Metal engraving had a long history before it was co-opted for use as a printmaking technique.  The very earliest prints may have evolved from the needs of craftsmen like armor makers, goldsmiths, and silversmiths. They would have been interested in a way to record designs for future use and to display for their clientele.  Paul Revere, in addition to his activities as a revolutionary, was a silversmith, made prints, and printed the first paper currency of the United States.  

Intaglio is an Italian word that translates as incising.  At least in the English speaking world, intaglio is used to describe all of the processes described below and several more.  An intaglio plate is made of copper, zinc or steel in the case of plates to be used for especially large editions.  The image is made of incisions (grooves) which can be of varying depths.  The printmaker smears the ink onto the plate with a card (the ink is not rolled on).  This fills the incisions with ink and the printmaker wipes the plate surface until it looks almost clean, first with a cloth followed by hand wiping.  The printmaker then covers the plate with a moist sheet of paper, and runs it through the press. The press forces the paper into the depressions of the plate and pulls the ink out to make the image. 

In English, the words engraving, drypoint, and etching are often used to mean intaglio, they are not quite the same. Engraving and drypoint are the same, using the sharp point of a metal tool called a scribe to scratch or cut directly into a plate.  The scratching doesn’t remove the metal but throws it up as a burr and makes a ridge similar to the ridge of earth thrown up when a plow goes through a field.  An engraved line looks wiry and has ends that taper.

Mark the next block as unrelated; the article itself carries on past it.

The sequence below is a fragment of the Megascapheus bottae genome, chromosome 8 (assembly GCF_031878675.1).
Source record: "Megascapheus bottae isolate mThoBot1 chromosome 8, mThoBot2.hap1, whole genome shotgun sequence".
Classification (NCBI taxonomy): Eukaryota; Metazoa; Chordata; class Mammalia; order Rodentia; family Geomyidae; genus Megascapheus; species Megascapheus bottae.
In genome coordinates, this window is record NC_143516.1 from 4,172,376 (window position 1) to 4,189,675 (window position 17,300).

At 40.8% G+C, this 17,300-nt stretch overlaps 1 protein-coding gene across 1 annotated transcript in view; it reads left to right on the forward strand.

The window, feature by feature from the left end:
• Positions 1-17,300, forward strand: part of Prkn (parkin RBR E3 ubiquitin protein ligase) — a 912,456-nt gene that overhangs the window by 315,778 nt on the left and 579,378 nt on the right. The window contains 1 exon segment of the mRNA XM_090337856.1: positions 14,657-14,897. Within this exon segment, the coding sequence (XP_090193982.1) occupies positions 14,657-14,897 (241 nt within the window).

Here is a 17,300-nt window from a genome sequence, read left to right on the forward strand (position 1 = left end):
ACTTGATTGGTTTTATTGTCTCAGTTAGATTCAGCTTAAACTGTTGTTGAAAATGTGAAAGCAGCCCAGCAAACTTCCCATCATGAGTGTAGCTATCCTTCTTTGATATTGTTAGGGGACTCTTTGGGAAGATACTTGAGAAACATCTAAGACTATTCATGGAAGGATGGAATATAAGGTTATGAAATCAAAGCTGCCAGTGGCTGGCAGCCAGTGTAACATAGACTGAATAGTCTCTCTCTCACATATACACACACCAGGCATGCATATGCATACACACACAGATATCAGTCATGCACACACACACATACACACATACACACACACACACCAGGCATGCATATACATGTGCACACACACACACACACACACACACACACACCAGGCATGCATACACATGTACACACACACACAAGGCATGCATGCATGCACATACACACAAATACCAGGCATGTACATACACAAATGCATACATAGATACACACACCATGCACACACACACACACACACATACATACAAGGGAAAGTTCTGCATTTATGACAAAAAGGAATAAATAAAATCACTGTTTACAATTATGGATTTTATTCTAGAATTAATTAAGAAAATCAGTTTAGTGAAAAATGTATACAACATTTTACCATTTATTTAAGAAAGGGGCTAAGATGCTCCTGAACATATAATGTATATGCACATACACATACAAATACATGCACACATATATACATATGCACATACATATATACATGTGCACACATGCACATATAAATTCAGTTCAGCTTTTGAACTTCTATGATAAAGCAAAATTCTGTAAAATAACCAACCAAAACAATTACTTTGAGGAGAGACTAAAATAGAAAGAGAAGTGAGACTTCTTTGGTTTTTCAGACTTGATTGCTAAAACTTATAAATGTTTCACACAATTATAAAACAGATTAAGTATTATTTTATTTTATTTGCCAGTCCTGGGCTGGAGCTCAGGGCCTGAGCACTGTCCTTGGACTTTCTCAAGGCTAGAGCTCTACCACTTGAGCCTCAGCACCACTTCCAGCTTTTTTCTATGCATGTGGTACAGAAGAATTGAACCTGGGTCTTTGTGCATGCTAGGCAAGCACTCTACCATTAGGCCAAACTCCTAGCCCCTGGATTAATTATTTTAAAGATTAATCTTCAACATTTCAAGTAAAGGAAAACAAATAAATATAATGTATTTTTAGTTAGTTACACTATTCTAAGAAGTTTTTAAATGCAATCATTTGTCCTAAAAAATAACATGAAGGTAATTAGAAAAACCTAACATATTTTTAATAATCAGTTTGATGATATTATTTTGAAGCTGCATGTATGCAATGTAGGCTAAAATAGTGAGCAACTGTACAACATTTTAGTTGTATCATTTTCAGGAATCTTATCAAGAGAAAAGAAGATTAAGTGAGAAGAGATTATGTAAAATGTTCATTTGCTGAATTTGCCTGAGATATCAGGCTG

Etching specifically means that acid is used to etch, or bite, the plate.  The unique beauty of this type of printing lies in its allowing the plate to be inked to varying thicknesses creating velvety chiaroscuro.  In making an etching, the plate is first coated with an acid-resistant material called a ground.  Instead of working into the plate itself, the printmaker works the ground, removing it in some places and not it others.  The acid bites the plate where the ground has been removed.  Grounds for line drawing are usually made of waxes and the names of the various types of etchings come from the types of grounds used. 

In the video below you can see the making of a hard ground etching highly dramatized in a clip from the movie Goya's Ghosts.  

Hard ground etching is primarily used to make lines.  The printmaker coats the plate with a hard wax, hard ground, and then draws through the wax to expose parts of the plate.  Hard ground lines are usually thin, wiry, and blunt at the ends.  If you click on the caption below Colm MacAthlaoich's image  he's provided some nice close-ups where you can see those characteristics.  The ground itself, the wax, is also used to make a resist.  It is simply applied to the plate to protect parts of it from being bitten by the acid.  This is useful in protecting areas that have already been worked to masterful perfection via some other technique.

Colm MacAthlaoich, Monumental Activity, Hard ground Etching

Soft ground etching employs a softer wax and there are more possibilities for visual variety.  Soft ground lines look more like pencil or crayon lines and textures are also possible.  To give you some ideas, you can coat a plate with soft ground, lay a piece of paper over it and make marks by drawing on the paper.  When the paper is lifted off, it pulls off the wax where the pencil pressed the paper into the ground.  Or, textured fabrics, low relief objects, etc can be laid over the ground and run through the press to make an impression in the ground.  Soft ground can also be used to make a resist.